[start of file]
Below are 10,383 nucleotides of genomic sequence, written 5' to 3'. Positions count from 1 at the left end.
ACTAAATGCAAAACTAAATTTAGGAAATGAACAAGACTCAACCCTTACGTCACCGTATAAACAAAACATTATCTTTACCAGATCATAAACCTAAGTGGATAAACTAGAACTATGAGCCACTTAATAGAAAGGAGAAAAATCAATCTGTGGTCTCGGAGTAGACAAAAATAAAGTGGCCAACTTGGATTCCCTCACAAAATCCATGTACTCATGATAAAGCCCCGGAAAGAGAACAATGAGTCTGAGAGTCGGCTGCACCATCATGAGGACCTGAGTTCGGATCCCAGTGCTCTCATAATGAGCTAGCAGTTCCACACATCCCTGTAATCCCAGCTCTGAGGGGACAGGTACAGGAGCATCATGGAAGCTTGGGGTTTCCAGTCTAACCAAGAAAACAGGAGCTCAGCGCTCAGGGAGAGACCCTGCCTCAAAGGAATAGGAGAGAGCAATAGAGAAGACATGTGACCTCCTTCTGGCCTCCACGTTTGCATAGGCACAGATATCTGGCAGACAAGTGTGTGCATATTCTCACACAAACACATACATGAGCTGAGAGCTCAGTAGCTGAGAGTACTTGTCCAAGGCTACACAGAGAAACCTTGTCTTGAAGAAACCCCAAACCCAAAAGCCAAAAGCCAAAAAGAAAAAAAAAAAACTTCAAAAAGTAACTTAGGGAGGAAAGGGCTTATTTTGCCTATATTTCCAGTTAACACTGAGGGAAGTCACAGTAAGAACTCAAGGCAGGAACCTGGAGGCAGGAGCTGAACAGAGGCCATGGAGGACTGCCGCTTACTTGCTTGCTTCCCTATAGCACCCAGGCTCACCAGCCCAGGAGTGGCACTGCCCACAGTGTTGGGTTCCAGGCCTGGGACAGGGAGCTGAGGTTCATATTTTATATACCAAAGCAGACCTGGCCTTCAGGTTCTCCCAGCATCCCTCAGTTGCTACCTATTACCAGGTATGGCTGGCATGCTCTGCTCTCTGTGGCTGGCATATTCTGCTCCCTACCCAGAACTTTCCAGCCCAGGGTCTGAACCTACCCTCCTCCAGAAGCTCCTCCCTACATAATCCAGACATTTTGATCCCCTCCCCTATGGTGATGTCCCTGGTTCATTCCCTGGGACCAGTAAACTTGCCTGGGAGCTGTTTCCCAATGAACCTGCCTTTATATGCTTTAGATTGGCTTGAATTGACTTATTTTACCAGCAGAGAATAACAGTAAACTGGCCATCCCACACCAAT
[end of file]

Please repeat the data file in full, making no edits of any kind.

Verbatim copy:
Below are 10,383 nucleotides of genomic sequence, written 5' to 3'. Positions count from 1 at the left end.
ACTAAATGCAAAACTAAATTTAGGAAATGAACAAGACTCAACCCTTACGTCACCGTATAAACAAAACATTATCTTTACCAGATCATAAACCTAAGTGGATAAACTAGAACTATGAGCCACTTAATAGAAAGGAGAAAAATCAATCTGTGGTCTCGGAGTAGACAAAAATAAAGTGGCCAACTTGGATTCCCTCACAAAATCCATGTACTCATGATAAAGCCCCGGAAAGAGAACAATGAGTCTGAGAGTCGGCTGCACCATCATGAGGACCTGAGTTCGGATCCCAGTGCTCTCATAATGAGCTAGCAGTTCCACACATCCCTGTAATCCCAGCTCTGAGGGGACAGGTACAGGAGCATCATGGAAGCTTGGGGTTTCCAGTCTAACCAAGAAAACAGGAGCTCAGCGCTCAGGGAGAGACCCTGCCTCAAAGGAATAGGAGAGAGCAATAGAGAAGACATGTGACCTCCTTCTGGCCTCCACGTTTGCATAGGCACAGATATCTGGCAGACAAGTGTGTGCATATTCTCACACAAACACATACATGAGCTGAGAGCTCAGTAGCTGAGAGTACTTGTCCAAGGCTACACAGAGAAACCTTGTCTTGAAGAAACCCCAAACCCAAAAGCCAAAAGCCAAAAAGAAAAAAAAAAAACTTCAAAAAGTAACTTAGGGAGGAAAGGGCTTATTTTGCCTATATTTCCAGTTAACACTGAGGGAAGTCACAGTAAGAACTCAAGGCAGGAACCTGGAGGCAGGAGCTGAACAGAGGCCATGGAGGACTGCCGCTTACTTGCTTGCTTCCCTATAGCACCCAGGCTCACCAGCCCAGGAGTGGCACTGCCCACAGTGTTGGGTTCCAGGCCTGGGACAGGGAGCTGAGGTTCATATTTTATATACCAAAGCAGACCTGGCCTTCAGGTTCTCCCAGCATCCCTCAGTTGCTACCTATTACCAGGTATGGCTGGCATGCTCTGCTCTCTGTGGCTGGCATATTCTGCTCCCTACCCAGAACTTTCCAGCCCAGGGTCTGAACCTACCCTCCTCCAGAAGCTCCTCCCTACATAATCCAGACATTTTGATCCCCTCCCCTATGGTGATGTCCCTGGTTCATTCCCTGGGACCAGTAAACTTGCCTGGGAGCTGTTTCCCAATGAACCTGCCTTTATATGCTTTAGATTGGCTTGAATTGACTTATTTTACCAGCAGAGAATAACAGTAAACTGGCCATCCCACACCAAT